WHAT DO OSTEOPATHS ACTUALLY DO?

A brief comparison between Physiotherapy, Chiropractic and Osteopathy:


If you're experiencing aches and pains, having trouble with movement, or recovering from an injury, there are several types of practitioners available who may be able to help you.


Physiotherapy, Chiropractic, Osteopathy: what's the difference??


All three practitioners will take a slightly different approach to treatment so it can be difficult to know which one might be right for you.


Physiotherapists specialise in the diagnosis and management of movement disorders. The aim is to rehabilitate and improve a person's ability to move and function, often following injury or surgery. A Physiotherapist uses massage, stretching, and exercises to achieve these aims.


Chiropractors core focus is the diagnosis and correction of disorders of the musculoskeletal system, commonly the spine, using manual adjustments. It can also involve a combination of hands-on care, physical therapy modalities (ultrasounds) and exercise.


Osteopaths focus on the health and well-being of the entire body, rather than just the injured or affected area. They focus on how the skeleton, joints, muscles, nerves, circulation, connective tissue and internal organs function as a holistic (whole body) unit. Osteopathy recognises the important link between the body's structure and the way it functions.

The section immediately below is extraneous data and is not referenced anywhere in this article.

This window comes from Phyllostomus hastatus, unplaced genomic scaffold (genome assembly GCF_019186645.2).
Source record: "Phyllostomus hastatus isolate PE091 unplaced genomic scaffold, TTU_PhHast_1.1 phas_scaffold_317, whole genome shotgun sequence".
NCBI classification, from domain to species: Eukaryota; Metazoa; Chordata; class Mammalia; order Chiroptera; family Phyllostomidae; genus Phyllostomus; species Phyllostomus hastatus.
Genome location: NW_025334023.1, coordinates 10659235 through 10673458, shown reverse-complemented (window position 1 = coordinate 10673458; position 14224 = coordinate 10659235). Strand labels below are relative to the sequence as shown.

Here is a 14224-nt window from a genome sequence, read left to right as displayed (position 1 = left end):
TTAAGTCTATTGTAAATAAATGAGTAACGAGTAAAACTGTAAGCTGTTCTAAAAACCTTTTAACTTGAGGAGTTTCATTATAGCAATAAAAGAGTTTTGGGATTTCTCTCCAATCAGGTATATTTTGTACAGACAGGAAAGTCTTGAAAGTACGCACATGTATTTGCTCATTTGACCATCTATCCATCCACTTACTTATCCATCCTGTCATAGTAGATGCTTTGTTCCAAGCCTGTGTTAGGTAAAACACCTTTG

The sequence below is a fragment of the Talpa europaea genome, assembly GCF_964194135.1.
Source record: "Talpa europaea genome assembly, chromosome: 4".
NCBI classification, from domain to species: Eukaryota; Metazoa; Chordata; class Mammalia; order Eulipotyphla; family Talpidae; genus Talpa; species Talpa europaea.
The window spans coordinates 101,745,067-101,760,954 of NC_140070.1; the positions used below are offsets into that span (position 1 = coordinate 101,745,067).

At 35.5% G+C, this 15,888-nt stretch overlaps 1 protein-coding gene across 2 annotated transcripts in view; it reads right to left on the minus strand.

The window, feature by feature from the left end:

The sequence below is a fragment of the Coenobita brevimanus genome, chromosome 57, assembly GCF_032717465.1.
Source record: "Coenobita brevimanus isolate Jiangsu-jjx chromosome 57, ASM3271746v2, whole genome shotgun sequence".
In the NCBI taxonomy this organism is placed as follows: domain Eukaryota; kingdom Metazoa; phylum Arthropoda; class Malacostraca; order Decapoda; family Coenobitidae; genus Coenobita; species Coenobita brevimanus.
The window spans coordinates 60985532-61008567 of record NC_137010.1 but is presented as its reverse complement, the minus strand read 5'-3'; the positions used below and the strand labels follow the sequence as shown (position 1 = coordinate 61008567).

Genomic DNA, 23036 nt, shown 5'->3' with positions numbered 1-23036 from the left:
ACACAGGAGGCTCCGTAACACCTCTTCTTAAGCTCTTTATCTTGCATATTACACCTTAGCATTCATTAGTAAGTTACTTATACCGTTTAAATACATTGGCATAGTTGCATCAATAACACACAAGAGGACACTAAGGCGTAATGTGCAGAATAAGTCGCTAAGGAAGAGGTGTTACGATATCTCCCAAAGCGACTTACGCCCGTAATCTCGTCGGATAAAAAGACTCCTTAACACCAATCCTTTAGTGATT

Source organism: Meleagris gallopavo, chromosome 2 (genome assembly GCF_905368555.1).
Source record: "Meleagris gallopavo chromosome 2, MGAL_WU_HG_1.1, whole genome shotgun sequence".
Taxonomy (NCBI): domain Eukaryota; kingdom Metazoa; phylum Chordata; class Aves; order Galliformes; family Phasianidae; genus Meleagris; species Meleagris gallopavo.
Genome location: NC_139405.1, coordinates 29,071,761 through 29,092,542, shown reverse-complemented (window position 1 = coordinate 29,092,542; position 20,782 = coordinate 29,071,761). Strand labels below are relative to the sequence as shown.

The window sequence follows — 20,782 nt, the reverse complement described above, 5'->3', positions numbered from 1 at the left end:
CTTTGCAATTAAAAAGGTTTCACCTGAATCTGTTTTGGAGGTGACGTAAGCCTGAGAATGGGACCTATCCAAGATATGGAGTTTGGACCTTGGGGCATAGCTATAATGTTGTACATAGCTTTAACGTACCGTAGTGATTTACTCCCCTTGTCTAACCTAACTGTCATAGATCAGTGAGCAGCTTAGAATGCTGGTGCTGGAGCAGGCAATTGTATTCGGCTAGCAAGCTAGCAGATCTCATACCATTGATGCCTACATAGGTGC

As with Physiotherapists and Chiropractors, Osteopaths use their hands to try and balance the systems within the body. Osteopaths also focus on other hands-on techniques including soft or deep-tissue massage, muscle-stretching, trigger-point release, joint mobilisation, postural/ergonomic advice, prevention exercises ('home-work'), and even nutritional advice.


Patients of Osteopaths commonly include those with back and neck pain, sciatic-type problems, headaches, joint pain, but they also treat more than what you may think – Osteopaths can also help alleviate the signs and symptoms of work-related and repetitive strain injuries, sports injuries, whiplash, tennis elbow, knee pain, shin splints, heel/foot pain, and muscular strains and tendinopathy.


Osteopaths generally work in private practice and do not require a referral from a GP. Treatment is covered by most private health funds and the Chronic Disease Management (CDM) Medicare scheme. Osteopathy degrees take 5 years to complete and practitioners must be registered by law with the Australian Health Practitioner Registration Agency.


Call us to discuss how Osteopathy can help with your health concerns - 9427 8848


by Dr. Anne-Marie Noble, Osteopath at BodyActive Therapies



© 2020 BodyActive Therapies

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